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Talking sadness with Inside Out star Phyllis Smith
The new Pixar movie Inside Out, opened less than 24 hours ago, and it’s already setting box office records, probably because this innovative look at the world of emotions is better than a therapy session (and hilarious to boot). ELLE Canada sat down with equally droll Phyllis Smith (of The Office fame) to chat about her role as Sadness, her dangerous childhood, and how she finally learned to love herself, just as she is.
One of the central parts of the “Inside Out world” is these things called core memories—the events from your past that shape you into the person you are. Have you reflected on what your core memories from childhood would be?
At first it was hard for me to remember some of my core memories, but then they started flooding back. I had a very happy childhood— to the point of my asking my mom ‘Is there something weird because I like you still? We get along, we’re friends!’. I did not have a lot of fear or disgust or anger in my childhood. I have a brother who’s seven years older than me, and I just wanted to be a part of his group because I thought they were so cool. I was the Get It Girl, like if the ball went out of the yard, I was like “I’ll get it, I’ll get it!”. My brother had a whip – I don’t know why my parents every bought him a whip – and I would be the person standing out there and he’d wrap it around my legs. It’s a wonder I still have two eyes! Those are the dangerous core memories! That’s where fear comes in, now that I think about it.
Has doing this movie made you think differently about how you process life as an adult?
Absolutely. I find myself editing my emotions more. Even having a label for it makes me just think sometimes before I talk or how I react to something.
Another important idea is the “island” thing—these defining interests or people that make a person. Have you thought at all about what the inside of your brain would look like?
My islands would be Baseball Island, because I’m a real Cardinals fan, Dancing Island because I love to dance, although now my spirit is willing but my body is weak. I’m sure there must be some Orthopedic Island waiting for me soon!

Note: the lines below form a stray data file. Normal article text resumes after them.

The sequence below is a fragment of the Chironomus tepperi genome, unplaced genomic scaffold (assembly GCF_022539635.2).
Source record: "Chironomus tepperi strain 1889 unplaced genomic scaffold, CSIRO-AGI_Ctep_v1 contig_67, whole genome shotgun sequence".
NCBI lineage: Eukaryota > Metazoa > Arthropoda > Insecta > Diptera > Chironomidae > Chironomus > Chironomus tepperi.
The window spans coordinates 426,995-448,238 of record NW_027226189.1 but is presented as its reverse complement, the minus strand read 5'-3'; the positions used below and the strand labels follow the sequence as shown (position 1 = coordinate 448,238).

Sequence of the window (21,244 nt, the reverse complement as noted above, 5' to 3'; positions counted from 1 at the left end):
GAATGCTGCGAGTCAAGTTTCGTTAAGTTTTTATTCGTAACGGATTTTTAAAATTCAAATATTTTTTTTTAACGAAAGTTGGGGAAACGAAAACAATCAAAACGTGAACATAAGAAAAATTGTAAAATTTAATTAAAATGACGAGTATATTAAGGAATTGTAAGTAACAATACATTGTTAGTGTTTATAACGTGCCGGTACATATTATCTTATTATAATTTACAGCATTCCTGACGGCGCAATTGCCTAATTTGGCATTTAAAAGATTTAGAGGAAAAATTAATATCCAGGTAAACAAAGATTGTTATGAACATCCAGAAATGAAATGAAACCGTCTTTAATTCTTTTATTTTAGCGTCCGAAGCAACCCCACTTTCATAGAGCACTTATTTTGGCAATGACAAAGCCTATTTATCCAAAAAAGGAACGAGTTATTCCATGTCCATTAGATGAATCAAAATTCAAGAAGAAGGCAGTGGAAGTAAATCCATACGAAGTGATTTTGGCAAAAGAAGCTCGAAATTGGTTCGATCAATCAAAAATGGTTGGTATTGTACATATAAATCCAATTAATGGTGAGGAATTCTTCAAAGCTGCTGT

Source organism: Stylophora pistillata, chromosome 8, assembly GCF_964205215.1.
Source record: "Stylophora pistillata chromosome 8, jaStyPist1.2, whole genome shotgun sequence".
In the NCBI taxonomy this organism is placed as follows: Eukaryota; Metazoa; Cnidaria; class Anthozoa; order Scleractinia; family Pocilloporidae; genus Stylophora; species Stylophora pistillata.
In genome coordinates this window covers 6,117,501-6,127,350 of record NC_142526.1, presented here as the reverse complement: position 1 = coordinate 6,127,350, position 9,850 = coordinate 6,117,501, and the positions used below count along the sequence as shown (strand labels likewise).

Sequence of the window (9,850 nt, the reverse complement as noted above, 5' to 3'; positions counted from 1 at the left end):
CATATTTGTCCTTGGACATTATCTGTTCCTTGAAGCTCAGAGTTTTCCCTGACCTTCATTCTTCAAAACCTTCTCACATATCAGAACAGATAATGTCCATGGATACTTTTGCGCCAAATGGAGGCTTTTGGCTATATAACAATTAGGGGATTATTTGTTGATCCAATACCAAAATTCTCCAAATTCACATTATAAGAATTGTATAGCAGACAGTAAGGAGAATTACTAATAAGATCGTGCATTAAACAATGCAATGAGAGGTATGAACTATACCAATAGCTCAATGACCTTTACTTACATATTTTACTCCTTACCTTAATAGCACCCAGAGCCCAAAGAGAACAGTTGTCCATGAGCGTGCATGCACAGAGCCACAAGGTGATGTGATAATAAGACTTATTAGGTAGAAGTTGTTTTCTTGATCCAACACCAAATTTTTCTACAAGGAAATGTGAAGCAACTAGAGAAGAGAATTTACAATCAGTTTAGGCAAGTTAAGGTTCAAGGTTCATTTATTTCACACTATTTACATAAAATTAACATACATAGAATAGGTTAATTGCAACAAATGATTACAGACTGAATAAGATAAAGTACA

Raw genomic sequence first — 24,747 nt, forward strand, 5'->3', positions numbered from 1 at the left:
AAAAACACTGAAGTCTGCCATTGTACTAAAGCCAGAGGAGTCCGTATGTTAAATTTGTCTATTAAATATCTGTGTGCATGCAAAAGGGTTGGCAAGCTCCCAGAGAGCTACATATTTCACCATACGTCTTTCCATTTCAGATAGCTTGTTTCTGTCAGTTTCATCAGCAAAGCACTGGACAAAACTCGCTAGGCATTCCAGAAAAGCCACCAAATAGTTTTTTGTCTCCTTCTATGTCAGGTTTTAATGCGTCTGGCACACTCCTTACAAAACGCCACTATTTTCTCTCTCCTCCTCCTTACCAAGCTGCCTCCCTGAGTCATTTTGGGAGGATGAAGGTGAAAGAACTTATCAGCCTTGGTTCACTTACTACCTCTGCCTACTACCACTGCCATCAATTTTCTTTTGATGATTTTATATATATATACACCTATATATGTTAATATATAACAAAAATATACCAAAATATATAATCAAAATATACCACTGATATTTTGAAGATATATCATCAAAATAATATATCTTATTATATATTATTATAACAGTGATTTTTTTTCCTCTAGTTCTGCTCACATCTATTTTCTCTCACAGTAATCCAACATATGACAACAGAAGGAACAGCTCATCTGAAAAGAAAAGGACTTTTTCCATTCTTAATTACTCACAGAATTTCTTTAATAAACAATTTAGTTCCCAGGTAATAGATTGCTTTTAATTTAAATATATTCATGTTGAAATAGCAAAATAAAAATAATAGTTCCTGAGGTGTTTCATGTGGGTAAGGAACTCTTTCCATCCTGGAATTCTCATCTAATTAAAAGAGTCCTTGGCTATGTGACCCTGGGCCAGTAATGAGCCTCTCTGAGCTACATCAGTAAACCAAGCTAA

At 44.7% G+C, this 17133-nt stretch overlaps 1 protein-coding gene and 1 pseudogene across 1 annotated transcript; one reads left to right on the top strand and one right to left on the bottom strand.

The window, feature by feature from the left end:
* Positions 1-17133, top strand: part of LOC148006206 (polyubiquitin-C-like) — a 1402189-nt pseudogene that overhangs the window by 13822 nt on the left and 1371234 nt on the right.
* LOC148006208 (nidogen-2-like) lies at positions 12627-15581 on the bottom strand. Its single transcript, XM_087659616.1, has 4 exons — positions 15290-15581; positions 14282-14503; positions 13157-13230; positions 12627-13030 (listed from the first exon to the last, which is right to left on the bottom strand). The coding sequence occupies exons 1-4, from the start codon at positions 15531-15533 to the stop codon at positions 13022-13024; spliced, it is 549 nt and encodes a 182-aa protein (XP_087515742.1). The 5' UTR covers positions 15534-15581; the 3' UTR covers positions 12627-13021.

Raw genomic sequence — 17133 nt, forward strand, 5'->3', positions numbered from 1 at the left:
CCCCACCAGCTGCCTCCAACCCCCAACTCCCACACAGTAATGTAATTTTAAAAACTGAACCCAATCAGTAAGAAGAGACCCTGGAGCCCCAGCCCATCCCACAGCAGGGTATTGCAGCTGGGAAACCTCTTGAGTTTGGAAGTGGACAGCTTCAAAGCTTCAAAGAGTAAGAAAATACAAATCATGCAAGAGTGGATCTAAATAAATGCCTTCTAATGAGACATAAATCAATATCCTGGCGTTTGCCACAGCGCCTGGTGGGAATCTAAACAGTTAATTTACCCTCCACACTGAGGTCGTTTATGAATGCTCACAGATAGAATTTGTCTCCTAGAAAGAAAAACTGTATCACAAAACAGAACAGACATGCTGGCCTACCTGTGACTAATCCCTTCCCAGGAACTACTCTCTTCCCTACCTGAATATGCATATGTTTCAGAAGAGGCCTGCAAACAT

How did it feel to be told ‘Hey, you’re the person we’d really love to embody sadness for us?’
The first time that Pete Docter and Jonas Rivera pitched their idea to me, I was just happy to be in the same room with them having this kind of discussion. It’s not a negative at all, and as she turned out, Sadness has a purpose.
Do you think sadness is an underrated emotion?
It’s always thought of as a negative – you’re not supposed to be sad, you’re not supposed to show that emotion, but it actually has an important role to play. Same with anger. Anger’s pivotal reason in the movie is for fairness- he wants things to be fair for Riley (the protagonist), and I’d never thought of that before. I’d always thought of as anger as something that was uncontrollable, or negative, when in actuality, it’s because your barometer of fairness has been battered and you’re feeling discounted. I think all the emotions have a place, and as you mature, it’s how you handle them. We need them to be a fully-functioning person.
Do you think a lot of people would be better off if they were more in touch with their emotions?
Of course! Otherwise the drugs come in! If people talked about it or worked it out in the gym, I think it helps to balance you, and for me, learning balance has been key. I’m an all or nothing personality – I would either diet or not diet, there’s not just being a normal, considered healthy eater. When I was younger, I’d diet because I didn’t think I was thin enough. Now, I don’t care!
How did you get to that place?
Oddly enough, all my life, I was never thin enough, pretty enough, or good enough, never, never, never. And then the thing that got me on The Office was the fact that I was heavy, and I was not that prettiest one – all the things that I felt were my negative things were what they bought. I wasn’t going to question it! I remember somewhere in the years of The Office, I was dropping weight, not consciously, it was just happening. I remember my boss Greg Daniels saying ‘Now, do not go Hollywood on me!’ And that just gave me permission to do whatever I wanted to do.
What was your take-away from this movie?
It’s about this 11 year old girl that’s struggling, and I’m sure there are many kids that are going though tough times, so maybe this movie will help to give them some labels to handle what’s going on. I want to see it again to see what I glean out of it this time. What did you get out of it?
I just thought it was as useful to me today as an adult to see this. I need this lesson more now!
The fact is, they did their homework, and they didn’t put concepts out there that didn’t have some kind of relevance and truth. Everybody goes through emotions.
And last of all…what is your favourite sad song?
Golly. I used to like country music a lot, and Reba MacIntyre has a host of sad songs. I could teasingly say Celine Dion “All by Myself”, but that’s not really the reality.